Typology Of Ignorance

by Milo Clark

January 20, 2003


In Buddhist matters, the Sanskrit word Duhka, Pali Dukka, is commonly translated as "suffering." According to the Four Noble Truths, life's central problem is suffering.

However, dukha may also be translated as "ignorance." To my mind, ignorance more accurately names life's central problems.

Back in 1968, Gregory Bateson; biologist, anthropologist, pioneering cyberneticist and, yes, philosopher; assembled a diverse group of multi-disciplinary colleagues to a conference on "The Effects of Conscious Purpose on Human Adaptation." Bateson and his cohorts had nibbled around, chomped on and ripped at similar questions for years.

His daughter, Mary Catherine Bateson, who has achieved in subsequent years a reputation nearly as awe inspiring as her father's, attended and reported her observations in Our Own Metaphor (1972), reprinted in 1991. (1)

Among the rich fodder for grazing minds within the green covers of this book, Will Jones started work on a typology of ignorance. The group was wrestling with the puzzling inability of humankind to come to grips with the immense damage we are inflicting on our home, the Earth.

Will's hesitant listing was more a search for hypothesis than expression of certainty. The group was very aware that they were including themselves in the predicament they sought to understand.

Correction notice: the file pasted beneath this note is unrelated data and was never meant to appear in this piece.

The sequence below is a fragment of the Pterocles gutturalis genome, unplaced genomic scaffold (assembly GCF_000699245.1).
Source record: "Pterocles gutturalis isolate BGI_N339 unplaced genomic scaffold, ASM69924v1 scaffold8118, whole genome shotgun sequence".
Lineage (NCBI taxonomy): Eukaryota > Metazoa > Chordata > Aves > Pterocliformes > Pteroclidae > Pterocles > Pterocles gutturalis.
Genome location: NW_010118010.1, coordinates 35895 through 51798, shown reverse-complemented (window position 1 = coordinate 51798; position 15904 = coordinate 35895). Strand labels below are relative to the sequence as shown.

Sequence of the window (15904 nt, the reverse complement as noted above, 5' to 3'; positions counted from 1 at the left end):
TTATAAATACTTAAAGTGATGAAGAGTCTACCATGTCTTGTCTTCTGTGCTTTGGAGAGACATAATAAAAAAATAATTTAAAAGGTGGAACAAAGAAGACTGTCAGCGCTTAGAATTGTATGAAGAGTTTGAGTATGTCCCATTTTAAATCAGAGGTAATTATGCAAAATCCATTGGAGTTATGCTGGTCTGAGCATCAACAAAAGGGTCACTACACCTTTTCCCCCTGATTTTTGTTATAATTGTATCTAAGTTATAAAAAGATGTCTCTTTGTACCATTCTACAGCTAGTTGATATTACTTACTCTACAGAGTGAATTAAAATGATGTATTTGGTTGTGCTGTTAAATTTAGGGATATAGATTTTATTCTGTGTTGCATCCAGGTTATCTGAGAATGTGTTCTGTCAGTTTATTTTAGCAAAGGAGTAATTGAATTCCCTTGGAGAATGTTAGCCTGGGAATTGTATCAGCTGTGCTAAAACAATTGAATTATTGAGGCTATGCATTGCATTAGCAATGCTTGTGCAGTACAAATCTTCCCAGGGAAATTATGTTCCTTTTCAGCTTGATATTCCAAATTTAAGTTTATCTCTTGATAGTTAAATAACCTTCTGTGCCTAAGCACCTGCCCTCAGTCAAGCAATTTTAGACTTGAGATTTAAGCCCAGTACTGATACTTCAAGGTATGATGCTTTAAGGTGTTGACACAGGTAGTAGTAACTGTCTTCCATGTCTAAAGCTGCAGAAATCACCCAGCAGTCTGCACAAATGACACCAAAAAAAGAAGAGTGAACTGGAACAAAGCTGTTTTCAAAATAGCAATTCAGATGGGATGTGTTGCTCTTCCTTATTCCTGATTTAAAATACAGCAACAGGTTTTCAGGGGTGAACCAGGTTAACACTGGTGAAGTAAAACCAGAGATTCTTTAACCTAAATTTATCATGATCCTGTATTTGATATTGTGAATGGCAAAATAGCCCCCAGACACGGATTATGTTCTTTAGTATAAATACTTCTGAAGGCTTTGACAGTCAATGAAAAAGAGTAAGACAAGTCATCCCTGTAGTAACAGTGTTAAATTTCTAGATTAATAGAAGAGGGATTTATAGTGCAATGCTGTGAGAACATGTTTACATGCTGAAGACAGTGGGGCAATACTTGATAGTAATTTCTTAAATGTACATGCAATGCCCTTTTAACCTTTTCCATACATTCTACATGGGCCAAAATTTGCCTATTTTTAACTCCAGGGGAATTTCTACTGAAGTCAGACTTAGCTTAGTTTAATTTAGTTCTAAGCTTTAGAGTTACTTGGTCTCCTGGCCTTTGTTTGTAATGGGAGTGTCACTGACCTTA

Little change in our collective capacity to foul our nest, other than increase, is notable over more than thirty intervening years. Presently, government, industry and military are all working to accelerate rates of destruction. For me, this brief typology has a special quality as a base on which to build.

I am continually recalled to this typology and its kin, the typologies of knowledge and learning, as I find myself again and again bumping into the walls of my own limitations, my own relative impotence, my own follies, my own daily, minute-by-minute, denials of that which I do know.

A tentative typology of ignorance:

1. Ignorance of facts, i.e., ignorance of relevant information on which to base responsible examination;

2. Ignorance resulting from the lack of particular theories or constructs to interpret them;

3. Ignorance resulting from limitations in world views: i.e., bases of reference, life experience, beliefs;

4. Affective ignorance, not caring about something one does or may know.

The common range of discussion about how "they" are messing up whatever is messed up in the eyes of the observer is usually considered to fall within these four items.

There is, however, a fifth item which offers challenging potentials for change. Indeed, change in each of the four above is incorporated into any change model applicable to dealing positively with our ruinous presence upon and ruthless domination of Earth.

In spite of the myriad efforts at both explanation and change which have been offered over the many years, we simply come up against our ignorance of our ignorances. And, therefore, the fifth item in the typology of ignorance, i.e., ignorance of ignorance, is deeply damning.